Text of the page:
The Border Collie is a herding dog breed that has its roots within the borders of the English-Scottish region. It is a descendant of the dogs used by the Vikings to herd reindeer, as well as the old British droving breeds, and the spaniel included.
The etymology of the name of this breed is still a source of debate among fanciers. According to Gosset, the term came from the words ‘coal’, ‘coaley’ or ‘coly’, which is related to the color black in the English language.
In Stanley Coren’s The Intelligence of Dogs, they are ranked as number one. Also, they are often cited as the most intelligent of all dogs by many other award-giving bodies.
In January 2011, a Border Collie was reported to have learned 1,022 words and acts consequently to human citation of those words. The Border Collie was first recognized by the American Kennel Club in 1995.
Traits and Behavior
The temperament of a Border Collie depends highly on the trainer. Experienced trainers can produce good-tempered, playful dogs, while inexperienced can produce aggressive and fearful temperaments. With good training, Border Collies are extremely loyal, affectionate, playful, inquisitive, and at times, clownish.
This highly affectionate dog can become overly attached to their family, which can be bad since this dog often develops separation anxiety.
Normally, Border Collies are wary around strangers. However, modern Border Collies (with proper training) are friendly and would welcome a new friend eagerly.
Training is of utmost importance to this dog since they are excitable and would tend to jump at people.
Their keen sense makes them good watchdogs; however, their friendliness makes them unreliable guard dogs. Border Collies can display aggression towards other dogs and non-canine animals, therefore socialization should be done as soon as possible.
Most Border Collies (not all) are highly intelligent and can be taught complex tasks. However, their stubbornness can prove to be a challenge. They can choose to ignore commands and it would take a huge amount of effort to make them follow.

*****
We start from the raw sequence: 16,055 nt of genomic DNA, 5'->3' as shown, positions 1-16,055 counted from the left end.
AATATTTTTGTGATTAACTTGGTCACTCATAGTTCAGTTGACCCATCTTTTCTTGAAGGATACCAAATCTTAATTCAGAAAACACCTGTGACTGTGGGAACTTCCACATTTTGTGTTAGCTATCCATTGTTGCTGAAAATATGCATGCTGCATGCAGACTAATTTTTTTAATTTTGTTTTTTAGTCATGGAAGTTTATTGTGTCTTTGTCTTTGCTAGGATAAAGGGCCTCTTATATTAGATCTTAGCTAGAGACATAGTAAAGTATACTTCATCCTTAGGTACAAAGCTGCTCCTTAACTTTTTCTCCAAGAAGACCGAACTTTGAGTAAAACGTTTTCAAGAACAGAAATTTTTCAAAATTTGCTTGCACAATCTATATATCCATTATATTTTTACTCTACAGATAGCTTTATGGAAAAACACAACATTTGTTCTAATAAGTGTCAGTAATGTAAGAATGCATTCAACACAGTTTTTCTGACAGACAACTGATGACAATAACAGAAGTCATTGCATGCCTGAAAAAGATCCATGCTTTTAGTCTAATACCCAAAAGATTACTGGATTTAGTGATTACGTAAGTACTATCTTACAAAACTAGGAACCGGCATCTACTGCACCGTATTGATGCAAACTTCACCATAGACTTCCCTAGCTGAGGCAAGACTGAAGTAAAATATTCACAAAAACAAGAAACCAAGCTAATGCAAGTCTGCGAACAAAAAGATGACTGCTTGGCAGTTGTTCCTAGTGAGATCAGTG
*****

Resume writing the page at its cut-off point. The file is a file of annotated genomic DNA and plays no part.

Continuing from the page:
This dog is resistant and headstrong against corrections, however, they respond well towards reward-based training.
This highly playful dog loves to roll around in the mud and would not be a good match for people who are easily embarrassed or are meticulously clean. They drool a lot and would eat messily. Owners should expect to clean after their pets constantly.
Pet Care and Diseases
The exercise needs of these high energy dogs are easily met. This makes them good as house or apartment pets.
Regular playtime and daily walks are sufficient for Border Collies.
They also like fetching, playing with children and jogging. These mild-tempered dogs are quite happy to just stay at home and curl up beside its owner.
This breed’s grooming requirements can be met by an average person, too. Their fur needs weekly combing.
They also need trimming every two months to maintain that healthy-looking coat. Border Collies are a fairly healthy breed.
They can live up to seventeen years. However, they are prone to Neuronal Ceroid Lipofuscinosis (C.L), Hip Dysplasia (H.D), Collie Eye Anomaly, Choroidal Hypoplasia (CEA), Trapped Neutrophil Syndrome (TNS) and Osteochondritis Dissecans (OCD).
The American Kennel Club describes the Border Collie as, “a well balanced, medium-sized dog of athletic appearance, displaying style and agility in equal measure with soundness and strength.”
Their bodies are a bit longer than they are tall, with moderately long, low-set tails. They stand typically between 18 and 22 inches at the shoulder and weighing in between 30 and 45 pounds. As an adult, females tend to be slightly smaller than their male counterparts.
They have wide, flat skulls and their muzzles are usually the same length as the skull. The Border Collie’s nose color should match the main color of his body. Eyes can be any color, and some dogs have two different colored eyes (usually found in Merle patterns).
Their ears can be erect, semi-erect or fully dropped. They come in two coat varieties: rough and smooth; and they may come in just about any color and color pattern including solid, bicolor, tricolor and merle.
The estimated life expectancy for this breed is about 10-17 years. The average litter size is approximately 4-8 puppies. Other names include Scottish Sheep Dog, English Sheep Dog, Welsh Sheep Dog or “Ci Defaid” in Welsh.
Visit this dog club website dedicated to Border Collies. Click this link: http://www.bordercollie.org/
We love Border Collie's at Printy Paw HQ. Here's a 12x16in pet canvas portrait we did for a customer. They loved it!